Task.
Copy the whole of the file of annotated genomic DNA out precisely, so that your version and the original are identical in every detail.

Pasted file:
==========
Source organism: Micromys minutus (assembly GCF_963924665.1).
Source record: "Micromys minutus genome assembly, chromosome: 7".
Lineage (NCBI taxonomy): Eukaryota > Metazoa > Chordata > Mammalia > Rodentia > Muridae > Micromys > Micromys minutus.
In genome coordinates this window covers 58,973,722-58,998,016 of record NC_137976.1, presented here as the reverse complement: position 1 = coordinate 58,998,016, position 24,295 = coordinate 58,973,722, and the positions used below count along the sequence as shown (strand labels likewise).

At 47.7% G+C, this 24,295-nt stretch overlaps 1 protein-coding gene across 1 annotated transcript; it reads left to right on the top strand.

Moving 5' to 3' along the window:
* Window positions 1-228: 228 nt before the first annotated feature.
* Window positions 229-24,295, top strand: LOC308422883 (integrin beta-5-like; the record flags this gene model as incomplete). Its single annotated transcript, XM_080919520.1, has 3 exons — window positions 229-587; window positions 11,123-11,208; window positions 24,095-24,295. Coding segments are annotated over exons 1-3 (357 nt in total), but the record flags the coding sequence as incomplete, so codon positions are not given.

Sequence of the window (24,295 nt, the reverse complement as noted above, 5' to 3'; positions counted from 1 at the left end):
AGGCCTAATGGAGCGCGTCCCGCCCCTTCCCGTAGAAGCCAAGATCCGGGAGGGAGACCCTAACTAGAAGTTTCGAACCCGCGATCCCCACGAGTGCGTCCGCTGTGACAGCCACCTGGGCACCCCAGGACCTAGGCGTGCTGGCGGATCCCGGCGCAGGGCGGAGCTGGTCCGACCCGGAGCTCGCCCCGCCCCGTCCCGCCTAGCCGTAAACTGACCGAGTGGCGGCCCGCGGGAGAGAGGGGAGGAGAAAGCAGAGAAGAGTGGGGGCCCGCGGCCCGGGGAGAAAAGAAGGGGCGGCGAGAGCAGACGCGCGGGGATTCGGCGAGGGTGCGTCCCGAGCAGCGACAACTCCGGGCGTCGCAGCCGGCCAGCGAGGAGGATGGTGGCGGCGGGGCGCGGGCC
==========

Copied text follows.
Source organism: Micromys minutus (assembly GCF_963924665.1).
Source record: "Micromys minutus genome assembly, chromosome: 7".
Lineage (NCBI taxonomy): Eukaryota > Metazoa > Chordata > Mammalia > Rodentia > Muridae > Micromys > Micromys minutus.
In genome coordinates this window covers 58,973,722-58,998,016 of record NC_137976.1, presented here as the reverse complement: position 1 = coordinate 58,998,016, position 24,295 = coordinate 58,973,722, and the positions used below count along the sequence as shown (strand labels likewise).

At 47.7% G+C, this 24,295-nt stretch overlaps 1 protein-coding gene across 1 annotated transcript; it reads left to right on the top strand.

Moving 5' to 3' along the window:
* Window positions 1-228: 228 nt before the first annotated feature.
* Window positions 229-24,295, top strand: LOC308422883 (integrin beta-5-like; the record flags this gene model as incomplete). Its single annotated transcript, XM_080919520.1, has 3 exons — window positions 229-587; window positions 11,123-11,208; window positions 24,095-24,295. Coding segments are annotated over exons 1-3 (357 nt in total), but the record flags the coding sequence as incomplete, so codon positions are not given.

Sequence of the window (24,295 nt, the reverse complement as noted above, 5' to 3'; positions counted from 1 at the left end):
AGGCCTAATGGAGCGCGTCCCGCCCCTTCCCGTAGAAGCCAAGATCCGGGAGGGAGACCCTAACTAGAAGTTTCGAACCCGCGATCCCCACGAGTGCGTCCGCTGTGACAGCCACCTGGGCACCCCAGGACCTAGGCGTGCTGGCGGATCCCGGCGCAGGGCGGAGCTGGTCCGACCCGGAGCTCGCCCCGCCCCGTCCCGCCTAGCCGTAAACTGACCGAGTGGCGGCCCGCGGGAGAGAGGGGAGGAGAAAGCAGAGAAGAGTGGGGGCCCGCGGCCCGGGGAGAAAAGAAGGGGCGGCGAGAGCAGACGCGCGGGGATTCGGCGAGGGTGCGTCCCGAGCAGCGACAACTCCGGGCGTCGCAGCCGGCCAGCGAGGAGGATGGTGGCGGCGGGGCGCGGGCC